John Millington Synge (1871 - 1909), was an Irish playwright, poet, prose writer, travel writer and collector of Irish folklore. He was one of the co-founders of the Abbey Theatre and a key figure in the Irish Literary Revival. His best known work is his play 'The Playboy of the Western World', which caused riots in Dublin during its opening run at the Abbey Theatre.
In 1904/1905, John Millington Synge and the artist Jack B. Yeats were commissioned by The Manchester Guardian, an English newspaper, to write and illustrate a series of articles on the distressed state of the Congested Districts in the west of Ireland. They travelled by carriage, on foot and by hooker through Connemara and across the west coast of Mayo. Their objective was to portray the depths of poverty that was destroying communities in the area. The Guardian would go on to use their descriptions as part of a fundraising campaign aimed at alleviating such poverty.
J M Synge's papers in The Guardian provide documentary evidence of his stay in Erris and in Belmullet, where Yeats and himself were guests in the Erris Hotel. During his stay in the town Synge reported that there was "a large market in the square, where a number of country people, with their horses and donkeys, stood about bargaining for young pigs, heather brooms, homespun flannels, second hand clothing, blackening brushes, tinker’s goods and many other articles".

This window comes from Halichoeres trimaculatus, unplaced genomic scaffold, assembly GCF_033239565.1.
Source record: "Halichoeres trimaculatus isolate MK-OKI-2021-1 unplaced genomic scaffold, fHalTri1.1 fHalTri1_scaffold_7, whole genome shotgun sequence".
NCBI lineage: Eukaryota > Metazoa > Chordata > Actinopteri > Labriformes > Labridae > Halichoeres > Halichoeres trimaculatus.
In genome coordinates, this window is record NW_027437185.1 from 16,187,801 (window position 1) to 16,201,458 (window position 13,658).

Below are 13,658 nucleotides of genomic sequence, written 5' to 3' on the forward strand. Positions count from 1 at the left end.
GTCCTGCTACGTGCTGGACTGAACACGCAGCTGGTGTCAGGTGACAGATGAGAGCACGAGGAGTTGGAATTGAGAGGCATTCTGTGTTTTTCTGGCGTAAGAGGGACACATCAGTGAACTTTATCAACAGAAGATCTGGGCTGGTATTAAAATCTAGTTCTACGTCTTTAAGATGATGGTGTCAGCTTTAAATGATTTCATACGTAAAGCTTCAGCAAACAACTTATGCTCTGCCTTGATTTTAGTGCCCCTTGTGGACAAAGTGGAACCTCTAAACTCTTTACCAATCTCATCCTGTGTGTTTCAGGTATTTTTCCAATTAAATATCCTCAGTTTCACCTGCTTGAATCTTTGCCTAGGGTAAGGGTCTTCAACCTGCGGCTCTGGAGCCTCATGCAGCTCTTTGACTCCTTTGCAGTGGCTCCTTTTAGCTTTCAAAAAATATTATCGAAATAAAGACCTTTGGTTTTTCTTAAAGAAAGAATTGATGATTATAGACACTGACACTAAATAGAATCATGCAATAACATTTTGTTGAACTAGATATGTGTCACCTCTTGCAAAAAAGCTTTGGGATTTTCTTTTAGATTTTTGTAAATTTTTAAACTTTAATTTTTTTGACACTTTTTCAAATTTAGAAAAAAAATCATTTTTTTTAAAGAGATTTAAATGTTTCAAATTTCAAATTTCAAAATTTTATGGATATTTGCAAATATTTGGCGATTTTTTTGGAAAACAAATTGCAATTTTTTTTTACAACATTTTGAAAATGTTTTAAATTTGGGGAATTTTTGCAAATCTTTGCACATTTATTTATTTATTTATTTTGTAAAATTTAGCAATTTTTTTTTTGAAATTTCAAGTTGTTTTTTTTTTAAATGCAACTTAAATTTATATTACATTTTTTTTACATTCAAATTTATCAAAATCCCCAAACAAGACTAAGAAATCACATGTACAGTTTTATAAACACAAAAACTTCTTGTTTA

One of Synge's most celebrated plays was undoubtedly 'The Playboy of the Western World' for which he gathered some of his information from his visit to Geesala. It is widely acknowledged that much of the plot of 'The Playboy' evolved from a story Synge heard from an old man in the Aran Islands. The story concerned an Achill man - James Lynchehaun - who assaulted his employer, an English lady, on Achill Island. Lynchehaun was sheltered by the local people from the police and then escaped to America and became a folk-hero. The story would also be known around Mayo, particularly in the Geesala / Doohoma area where Achill people often visited.
Synge's location of the play in Erris is evident by the use of a total of 15 place names in the area throughout the play. Another reference to its location is in the Widow Quinn's solution towards the end of the play, when she wants to disguise Christy Mahon (the Playboy) as a woman and take him to the Achill boat so he could escape - as Lynchehaun did. On his journey from Belmullet to Geesala Synge observed young girls picking shellfish on Doolough strand and as he stopped and documented what he saw, he noticed that the girls were curious and suspicious of the stranger in their midst. Those same girls became the inspiration for the village girls in 'The Playboy', who were very curious about the newcomer (Christy) in Pegeen Mike's shebeen.
It is evident that this windswept coastal village of Geesala struck a chord with Synge as he saw fit to choose it for the setting of his masterpiece, 'The Playboy of the Western World', one of the greatest works of the twentieth century.
In August 2013, during the annual Geesala Festival, local drama group 'The Erris Players', performed 'The Playboy of the Western World' in the most appropriate setting possible - on "the sands below" at Doolough Strand.